# connections will time out after 60s of no activity
# receive buffer is 4MB to accomodate large messages

This is an example for when one would like to configure InfluxDB Line Protocol for a large number of concurrent connections, on Windows:

server.conf InfluxDB Line Protocol network example configuration for large number of concurrent connections on Windows
# bind to specific NIC on port 9009, NIC is identified by IP address
# large number of concurrent connections
# Windows will not allow 400 client to connect unless we use the "hint"
# connections will time out after 30s of inactivity
# receive buffer is 1MB because messages are small, smaller buffer will
# reduce memory usage, 400 connections times 1MB = 400MB RAM required to handle input

For more information on the default settings for the http and pg protocols, refer to the server configuration page.

Pooled connections

Connection pooling should be used for any production-ready use of PostgreSQL Wire Protocol or InfluxDB Line Protocol over TCP.

The maximum number of pooled connections is configurable, (pg.connection.pool.capacity for PostgreSQL Wire Protocol and (line.tcp.connection.pool.capacity for InfluxDB Line Protocol over TCP. The default number of connections for both interfaces is 64. Users should avoid using too many connections, as large numbers of concurrent connections will increase overall CPU usage.

OS configuration

Changing system settings on the host OS can improve QuestDB performance. QuestDB may reach system limits relating to maximum open files, and virtual memory areas.

QuestDB writes operating system errors to its logs unchanged. We only recommend changing the following system settings in response to seeing such OS errors in the logs.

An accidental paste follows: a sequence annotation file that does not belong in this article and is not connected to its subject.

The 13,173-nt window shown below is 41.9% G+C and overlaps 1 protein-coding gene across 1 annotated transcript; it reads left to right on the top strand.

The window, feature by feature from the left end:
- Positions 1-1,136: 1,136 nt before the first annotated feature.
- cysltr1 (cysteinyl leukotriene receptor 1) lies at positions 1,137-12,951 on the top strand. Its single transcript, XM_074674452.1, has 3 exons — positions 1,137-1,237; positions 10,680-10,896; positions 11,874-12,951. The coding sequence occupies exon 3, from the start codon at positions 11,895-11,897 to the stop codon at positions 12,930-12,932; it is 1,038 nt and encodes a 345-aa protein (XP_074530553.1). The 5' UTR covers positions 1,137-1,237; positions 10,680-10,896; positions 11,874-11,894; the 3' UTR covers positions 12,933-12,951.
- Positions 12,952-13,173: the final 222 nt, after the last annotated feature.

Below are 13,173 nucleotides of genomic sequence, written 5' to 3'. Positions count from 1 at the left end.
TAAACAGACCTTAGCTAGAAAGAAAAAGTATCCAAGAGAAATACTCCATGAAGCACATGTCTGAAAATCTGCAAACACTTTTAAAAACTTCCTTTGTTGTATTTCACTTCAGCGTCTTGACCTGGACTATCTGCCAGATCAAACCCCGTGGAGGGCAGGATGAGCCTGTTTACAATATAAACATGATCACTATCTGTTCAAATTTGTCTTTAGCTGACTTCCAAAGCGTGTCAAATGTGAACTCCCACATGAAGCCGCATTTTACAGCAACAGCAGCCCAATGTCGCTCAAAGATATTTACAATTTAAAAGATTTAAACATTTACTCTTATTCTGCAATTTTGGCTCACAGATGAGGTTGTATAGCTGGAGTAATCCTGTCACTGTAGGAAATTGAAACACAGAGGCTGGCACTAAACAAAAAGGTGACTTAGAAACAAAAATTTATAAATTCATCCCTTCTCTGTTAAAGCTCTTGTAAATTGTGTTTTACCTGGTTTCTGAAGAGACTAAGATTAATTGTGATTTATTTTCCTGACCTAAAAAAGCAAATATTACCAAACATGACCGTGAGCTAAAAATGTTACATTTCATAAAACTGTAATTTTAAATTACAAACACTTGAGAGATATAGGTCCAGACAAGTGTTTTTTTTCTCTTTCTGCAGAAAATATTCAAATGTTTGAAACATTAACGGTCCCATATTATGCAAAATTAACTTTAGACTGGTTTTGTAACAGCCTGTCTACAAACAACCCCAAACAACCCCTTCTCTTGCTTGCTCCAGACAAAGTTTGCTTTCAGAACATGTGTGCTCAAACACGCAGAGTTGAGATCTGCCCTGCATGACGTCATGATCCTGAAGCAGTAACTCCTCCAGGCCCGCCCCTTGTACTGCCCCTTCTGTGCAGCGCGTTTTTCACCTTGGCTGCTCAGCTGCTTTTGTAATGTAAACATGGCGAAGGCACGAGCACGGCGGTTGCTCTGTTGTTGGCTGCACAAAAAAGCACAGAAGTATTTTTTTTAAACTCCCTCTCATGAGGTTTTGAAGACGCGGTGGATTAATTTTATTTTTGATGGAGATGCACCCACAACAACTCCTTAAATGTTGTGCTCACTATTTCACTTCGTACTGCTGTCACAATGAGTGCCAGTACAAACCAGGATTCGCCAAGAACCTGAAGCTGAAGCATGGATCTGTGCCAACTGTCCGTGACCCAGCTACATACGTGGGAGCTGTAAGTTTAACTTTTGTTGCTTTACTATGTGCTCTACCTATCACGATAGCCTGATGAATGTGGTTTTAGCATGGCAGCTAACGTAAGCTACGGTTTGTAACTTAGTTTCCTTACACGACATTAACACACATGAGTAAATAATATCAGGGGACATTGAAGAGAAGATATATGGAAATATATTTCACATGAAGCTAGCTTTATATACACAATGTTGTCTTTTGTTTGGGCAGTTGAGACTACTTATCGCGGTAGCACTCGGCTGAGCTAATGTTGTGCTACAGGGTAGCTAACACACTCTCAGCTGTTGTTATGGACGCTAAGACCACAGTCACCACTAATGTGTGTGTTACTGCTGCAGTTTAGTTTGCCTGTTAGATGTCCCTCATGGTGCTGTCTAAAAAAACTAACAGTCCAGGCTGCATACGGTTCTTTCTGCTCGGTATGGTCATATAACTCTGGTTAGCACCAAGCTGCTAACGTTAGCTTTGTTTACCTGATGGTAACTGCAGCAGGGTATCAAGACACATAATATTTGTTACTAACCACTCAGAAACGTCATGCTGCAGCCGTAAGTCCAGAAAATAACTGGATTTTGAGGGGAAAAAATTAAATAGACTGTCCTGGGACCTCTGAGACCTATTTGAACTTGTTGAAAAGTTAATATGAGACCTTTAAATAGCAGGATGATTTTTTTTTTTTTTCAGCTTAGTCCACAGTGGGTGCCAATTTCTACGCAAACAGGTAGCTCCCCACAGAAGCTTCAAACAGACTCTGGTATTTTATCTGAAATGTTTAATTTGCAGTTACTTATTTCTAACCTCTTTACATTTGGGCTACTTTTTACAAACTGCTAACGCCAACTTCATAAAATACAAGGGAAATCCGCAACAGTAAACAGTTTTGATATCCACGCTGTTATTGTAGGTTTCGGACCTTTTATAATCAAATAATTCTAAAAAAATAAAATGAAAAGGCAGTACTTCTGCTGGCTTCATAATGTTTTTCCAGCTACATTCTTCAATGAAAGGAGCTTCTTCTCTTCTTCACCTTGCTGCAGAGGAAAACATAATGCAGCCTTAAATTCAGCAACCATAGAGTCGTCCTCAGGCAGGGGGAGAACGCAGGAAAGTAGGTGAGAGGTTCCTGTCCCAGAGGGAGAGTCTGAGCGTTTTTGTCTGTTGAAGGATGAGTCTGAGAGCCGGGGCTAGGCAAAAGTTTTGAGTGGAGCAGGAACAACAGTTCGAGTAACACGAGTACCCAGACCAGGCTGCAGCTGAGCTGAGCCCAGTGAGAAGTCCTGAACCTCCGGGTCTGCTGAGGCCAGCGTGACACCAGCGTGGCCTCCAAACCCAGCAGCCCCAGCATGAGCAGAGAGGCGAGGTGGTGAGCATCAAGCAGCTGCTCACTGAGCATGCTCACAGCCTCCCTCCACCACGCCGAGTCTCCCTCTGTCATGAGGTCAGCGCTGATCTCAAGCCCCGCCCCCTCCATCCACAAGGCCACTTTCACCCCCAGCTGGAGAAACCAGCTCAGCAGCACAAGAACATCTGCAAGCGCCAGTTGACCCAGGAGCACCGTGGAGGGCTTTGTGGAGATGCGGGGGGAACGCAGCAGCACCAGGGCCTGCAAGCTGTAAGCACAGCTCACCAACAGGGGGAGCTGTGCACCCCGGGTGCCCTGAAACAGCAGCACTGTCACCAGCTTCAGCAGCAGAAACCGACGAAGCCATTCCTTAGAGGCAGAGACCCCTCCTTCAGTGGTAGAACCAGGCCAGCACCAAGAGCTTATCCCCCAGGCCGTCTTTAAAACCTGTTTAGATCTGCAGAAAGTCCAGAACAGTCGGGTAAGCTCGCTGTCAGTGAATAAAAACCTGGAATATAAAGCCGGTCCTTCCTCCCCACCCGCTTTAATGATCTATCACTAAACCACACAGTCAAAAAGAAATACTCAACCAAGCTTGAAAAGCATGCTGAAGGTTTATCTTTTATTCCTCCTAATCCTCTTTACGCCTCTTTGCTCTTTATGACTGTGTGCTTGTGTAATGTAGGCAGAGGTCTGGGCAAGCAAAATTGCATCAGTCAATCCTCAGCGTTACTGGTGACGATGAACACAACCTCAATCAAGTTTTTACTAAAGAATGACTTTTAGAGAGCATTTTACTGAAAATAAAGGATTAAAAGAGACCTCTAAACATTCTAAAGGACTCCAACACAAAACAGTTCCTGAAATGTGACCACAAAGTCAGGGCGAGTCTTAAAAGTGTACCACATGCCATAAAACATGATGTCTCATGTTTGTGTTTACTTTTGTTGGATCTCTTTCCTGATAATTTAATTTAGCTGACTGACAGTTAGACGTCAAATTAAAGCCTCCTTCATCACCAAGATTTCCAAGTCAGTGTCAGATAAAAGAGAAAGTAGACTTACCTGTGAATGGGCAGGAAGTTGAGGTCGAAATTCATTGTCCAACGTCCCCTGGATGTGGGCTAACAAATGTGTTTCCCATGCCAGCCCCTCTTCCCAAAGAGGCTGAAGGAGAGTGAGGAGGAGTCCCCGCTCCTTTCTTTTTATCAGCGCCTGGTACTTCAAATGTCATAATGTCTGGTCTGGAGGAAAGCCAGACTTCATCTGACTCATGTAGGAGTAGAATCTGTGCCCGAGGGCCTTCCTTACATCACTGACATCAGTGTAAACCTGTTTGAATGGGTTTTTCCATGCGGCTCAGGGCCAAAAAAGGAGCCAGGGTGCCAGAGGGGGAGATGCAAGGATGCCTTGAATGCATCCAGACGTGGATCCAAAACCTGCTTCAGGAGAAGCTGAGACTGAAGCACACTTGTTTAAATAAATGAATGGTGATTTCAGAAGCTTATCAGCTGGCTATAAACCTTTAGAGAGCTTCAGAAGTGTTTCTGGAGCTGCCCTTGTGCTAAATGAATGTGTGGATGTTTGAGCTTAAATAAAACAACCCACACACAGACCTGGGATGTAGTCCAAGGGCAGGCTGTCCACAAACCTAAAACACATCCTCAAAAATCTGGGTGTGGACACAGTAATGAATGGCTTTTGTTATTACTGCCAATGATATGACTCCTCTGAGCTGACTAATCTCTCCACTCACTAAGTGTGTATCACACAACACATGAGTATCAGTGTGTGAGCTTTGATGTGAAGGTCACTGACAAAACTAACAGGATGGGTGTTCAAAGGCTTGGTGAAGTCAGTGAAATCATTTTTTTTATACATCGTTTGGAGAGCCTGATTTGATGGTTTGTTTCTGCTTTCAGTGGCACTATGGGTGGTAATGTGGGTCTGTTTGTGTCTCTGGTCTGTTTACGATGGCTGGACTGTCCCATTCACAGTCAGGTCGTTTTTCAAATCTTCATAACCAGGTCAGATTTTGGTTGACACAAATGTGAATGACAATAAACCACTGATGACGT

Maximum open files

QuestDB uses a columnar storage model, and therefore its core data structures relate closely to the file system. Columnar data is stored in its own .d file, per time partition. In edge cases with extremely large tables, frequent out-of-order ingestion, or a high number of table partitions, the number of open files may hit a user or system-wide maximum limit, causing reduced performance and other unwanted behaviours.

In Linux/MacOS environments, maximum open file limits for the current user:

# Soft limit
ulimit -Sn
# Hard limit
ulimit -Hn

Setting the open file limit for the current user:

On a Linux environment, one must increase the hard limit. On MacOS, both the hard and soft limits must be set. See Max Open Files Limit on MacOS for the JVM for more details.

Modify user limits using ulimit:

# Hard limit
ulimit -H -n 1048576
# Soft limit
ulimit -S -n 1048576

The system-wide limit should be increased correspondingly.

Setting the system-wide open file limit on Linux:

To increase this setting and persist this configuration change, the limit on the number of concurrently open files can be amended in /etc/sysctl.conf:


To confirm that this value has been correctly configured, reload sysctl and check the current value:

# reload configuration
sysctl -p
# query current settings
sysctl fs.file-max

Setting system-wide open file limit on MacOS:

On MacOS, the system-wide limit can be modified by using launchctl:

sudo launchctl limit maxfiles 98304 2147483647

To confirm the change, view the current settings using sysctl:

sysctl -a | grep kern.maxf

Max virtual memory areas limit

The database relies on memory mapping to read and write data to its files. If the host machine has low limits on virtual memory mapping areas, this can cause out-of-memory exceptions (errno=12). To increase this setting and persist this configuration change, mapped memory area limits can be amended in /etc/sysctl.conf:


Each mapped area may consume ~128 bytes for each map count i.e 1048576 may use 1048576*128 = 134MB of kernel memory.

# reload configuration
sysctl -p
# query current settings
cat /proc/sys/vm/max_map_count